Korea 2012 Guest Post – Elizabeth White 4

I tend to avoid fires. For those of you who know me, you know that I have the coordination of a wet noodle. And for those of you that I haven’t met, well trust me I am literally a bull in a China shop. So when we returned to Mr An’s house to observe and participate in the lighting of the kiln, I was a bit hesitant to approach the flames. But when we arrived there, after a cheerful reunion, we were shown the different parts of the kiln. It was amazing. Granted, you couldn’t get too close because it was literally on fire, but it was awesome. There is just something so cool about a fire that hot.

I have to be honest and admit that my physical participation in this process was limited to just tossing a log in the kiln, but Pat an Jason were able to take a more active role. Not only did they tend to the main fire in the kiln with Mr An but they also helped assist in the fueling of the individual portals of the kiln. When removing a brick in order to be able to access the different section of the kiln, the bricks were glowing with heat. It was incredible, and at the same time a perfect indication that this klutz should probably stick to her observatory role. One of the cooler parts was when we were actually able to see a fellow Institute member’s elephant tea pot actually in the flame. It was beautiful.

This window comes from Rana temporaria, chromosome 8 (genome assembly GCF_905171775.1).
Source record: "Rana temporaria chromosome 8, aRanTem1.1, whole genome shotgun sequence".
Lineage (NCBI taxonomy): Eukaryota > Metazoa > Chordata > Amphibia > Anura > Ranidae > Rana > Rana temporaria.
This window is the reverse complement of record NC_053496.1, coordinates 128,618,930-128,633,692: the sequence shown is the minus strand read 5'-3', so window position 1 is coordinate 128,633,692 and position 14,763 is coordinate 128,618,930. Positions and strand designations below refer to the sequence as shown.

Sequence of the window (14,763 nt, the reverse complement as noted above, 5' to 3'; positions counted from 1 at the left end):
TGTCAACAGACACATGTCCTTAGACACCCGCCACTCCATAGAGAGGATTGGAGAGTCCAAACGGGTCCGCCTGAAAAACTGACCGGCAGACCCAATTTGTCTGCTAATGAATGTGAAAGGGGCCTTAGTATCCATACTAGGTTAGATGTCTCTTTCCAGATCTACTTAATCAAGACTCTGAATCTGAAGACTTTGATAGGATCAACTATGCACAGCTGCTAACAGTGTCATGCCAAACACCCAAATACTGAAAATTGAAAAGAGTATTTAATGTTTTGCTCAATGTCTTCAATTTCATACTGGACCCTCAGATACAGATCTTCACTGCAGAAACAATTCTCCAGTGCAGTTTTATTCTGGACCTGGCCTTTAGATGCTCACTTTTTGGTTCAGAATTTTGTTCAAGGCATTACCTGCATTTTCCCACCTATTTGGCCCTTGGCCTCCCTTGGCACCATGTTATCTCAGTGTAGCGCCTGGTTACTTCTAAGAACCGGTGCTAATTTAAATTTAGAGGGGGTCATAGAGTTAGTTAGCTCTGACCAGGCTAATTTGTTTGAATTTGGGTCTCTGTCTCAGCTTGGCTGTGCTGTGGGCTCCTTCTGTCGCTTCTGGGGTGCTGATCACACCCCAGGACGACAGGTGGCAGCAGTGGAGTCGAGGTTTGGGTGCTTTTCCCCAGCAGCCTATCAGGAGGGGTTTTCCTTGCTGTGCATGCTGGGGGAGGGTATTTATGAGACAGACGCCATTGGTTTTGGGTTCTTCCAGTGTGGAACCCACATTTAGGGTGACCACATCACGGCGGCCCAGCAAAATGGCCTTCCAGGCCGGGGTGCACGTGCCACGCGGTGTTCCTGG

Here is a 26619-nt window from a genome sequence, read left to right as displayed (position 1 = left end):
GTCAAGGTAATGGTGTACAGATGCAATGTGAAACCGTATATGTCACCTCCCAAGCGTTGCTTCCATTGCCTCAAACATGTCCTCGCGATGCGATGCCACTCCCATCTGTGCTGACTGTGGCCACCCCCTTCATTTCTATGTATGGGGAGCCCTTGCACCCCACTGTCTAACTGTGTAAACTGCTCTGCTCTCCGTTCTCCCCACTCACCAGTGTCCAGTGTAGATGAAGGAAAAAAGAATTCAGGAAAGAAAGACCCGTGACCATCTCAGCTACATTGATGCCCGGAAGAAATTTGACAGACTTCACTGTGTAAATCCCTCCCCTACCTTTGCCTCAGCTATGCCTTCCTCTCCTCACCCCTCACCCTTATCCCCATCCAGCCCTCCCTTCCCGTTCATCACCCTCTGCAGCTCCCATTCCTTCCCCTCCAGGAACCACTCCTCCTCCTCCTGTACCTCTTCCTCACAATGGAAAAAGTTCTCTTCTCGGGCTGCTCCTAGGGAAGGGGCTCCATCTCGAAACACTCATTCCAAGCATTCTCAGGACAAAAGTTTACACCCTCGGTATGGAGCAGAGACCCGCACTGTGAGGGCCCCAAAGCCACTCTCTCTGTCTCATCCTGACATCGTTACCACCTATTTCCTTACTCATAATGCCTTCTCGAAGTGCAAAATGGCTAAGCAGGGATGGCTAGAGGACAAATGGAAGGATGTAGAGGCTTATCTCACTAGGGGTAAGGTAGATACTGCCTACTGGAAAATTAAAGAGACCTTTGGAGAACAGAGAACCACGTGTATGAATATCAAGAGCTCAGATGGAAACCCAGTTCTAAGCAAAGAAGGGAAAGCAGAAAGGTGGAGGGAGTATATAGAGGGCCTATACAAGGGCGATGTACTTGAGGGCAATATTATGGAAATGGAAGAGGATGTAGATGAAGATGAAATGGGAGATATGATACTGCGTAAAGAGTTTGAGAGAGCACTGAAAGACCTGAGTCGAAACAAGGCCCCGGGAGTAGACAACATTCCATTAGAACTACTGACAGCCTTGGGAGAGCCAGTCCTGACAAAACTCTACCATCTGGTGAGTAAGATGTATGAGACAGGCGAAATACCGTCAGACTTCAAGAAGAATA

No visit to the An’s house would be complete without one of Mrs An’s delicious 5 star meals, and when she started to bring out the food, I felt my excitement growing. She was preparing barbecue, which has been one of our favorite dishes here in Korea. Mr An used the burning coals from the kiln to light the grill. I believe Pat Penny put it best when he said that eating dinner cooked on the coals that are currently firing the onggi plates that your meal was served on, is pretty much an amazing and indescribable experience. And of course the dinner was exquisite. You just cannot beat a day spent with the Ans.
After dinner the boys and the “kiln crew” which consisted of Mr An and two of his friends, went back to work. They broke wood and shoved it continuously into the fire, until finally it was time to seal the kiln for the night. It was just incredible to be able to see something from start to finish. It gave us a greater appreciation for the pottery and all the work that goes into it. We thought molding the clay into objects was hard, but the kiln is a whole other art form in itself. At least when we were molding the worst that could happen was that it looked awful! Messing up when it comes to the kiln…well that I the reason I thought it best to let the pros handle the flame. But it really was fantastic to able to witness firsthand the firing of our pottery. Signing off with an even greater appreciation for pottery than after my first post, and no charred body parts, Elizabeth White

What are you Tasting?

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